Revolutionary VGI

Elwood et al. (2013) investigate the potential research directions VGI can take in GIScience. They touch upon current problems with in VGI, including that of data quality control. As I began researching VGI for this week’s presentations, I quickly began to question aspects of its legitimacy. This stems mainly from my concern that the users who are contributing are preselected. Elwood et al. touch upon this, they refer to it as the ‘long tail’ effect where a few contributors generate the majority of information (2013). They mention that this is likely not the most accurate or reliable, which I imagine is true as a I, a single human being have far less knowledge on a large area (say Canada) than I do on a smaller region (say McGill)—an application of Tobler’s law as addressed in the article (2013). The authors suggest that this can be amended by the use of some sort of approval system but I fail to see how very inaccessible places will be properly mapped if engaging the community is challenging.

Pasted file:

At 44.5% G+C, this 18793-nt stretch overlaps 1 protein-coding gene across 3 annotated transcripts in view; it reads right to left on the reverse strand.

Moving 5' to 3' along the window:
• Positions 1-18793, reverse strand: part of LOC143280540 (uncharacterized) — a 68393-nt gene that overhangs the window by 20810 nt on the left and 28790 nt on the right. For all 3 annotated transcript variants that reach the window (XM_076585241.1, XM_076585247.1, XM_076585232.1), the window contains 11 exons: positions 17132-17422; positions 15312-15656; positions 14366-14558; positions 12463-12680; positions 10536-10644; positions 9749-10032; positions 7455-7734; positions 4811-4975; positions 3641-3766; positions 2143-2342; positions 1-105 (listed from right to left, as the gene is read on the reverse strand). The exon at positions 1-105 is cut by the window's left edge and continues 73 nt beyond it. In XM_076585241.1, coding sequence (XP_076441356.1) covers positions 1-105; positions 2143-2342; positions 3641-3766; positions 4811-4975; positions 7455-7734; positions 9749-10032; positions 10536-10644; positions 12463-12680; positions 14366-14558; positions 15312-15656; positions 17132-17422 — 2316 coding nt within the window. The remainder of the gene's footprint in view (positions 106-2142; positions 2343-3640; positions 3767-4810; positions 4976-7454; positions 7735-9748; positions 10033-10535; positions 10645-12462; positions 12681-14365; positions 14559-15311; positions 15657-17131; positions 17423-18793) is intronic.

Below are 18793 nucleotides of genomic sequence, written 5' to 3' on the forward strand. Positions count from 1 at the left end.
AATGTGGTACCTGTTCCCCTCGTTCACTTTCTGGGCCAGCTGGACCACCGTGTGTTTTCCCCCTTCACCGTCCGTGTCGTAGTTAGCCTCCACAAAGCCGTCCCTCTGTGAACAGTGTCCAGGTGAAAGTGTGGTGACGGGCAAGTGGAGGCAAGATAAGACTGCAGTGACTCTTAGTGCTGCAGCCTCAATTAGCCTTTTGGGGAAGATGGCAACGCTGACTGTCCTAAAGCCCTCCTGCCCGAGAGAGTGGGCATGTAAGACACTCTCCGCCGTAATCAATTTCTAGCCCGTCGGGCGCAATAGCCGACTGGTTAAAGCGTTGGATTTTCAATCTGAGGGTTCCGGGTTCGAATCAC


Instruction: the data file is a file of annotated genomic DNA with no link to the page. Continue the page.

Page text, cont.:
A second very interesting point from this read, that I had not considered was that of the social implication VGI has on areas where maps may be dominated by central agencies. Though many online VGI mapping sites keep the users anonymous, I don’t know if they are legally able to keep users information private in all countries (China?). I’m imagining a situation where territories borders are under dispute between to conflicting parties, if that law forces the company to reveal users information then this could potentially endanger users. Furthermore, if this is a known risk then it may discourage participation from large portions of a population.   On the flipside, by opening up the power of mapping to the public where it otherwise was restricted maybe VGI will be used as a revolutionary tool! Perhaps comparable social media in the Arab Spring.



Comments are closed.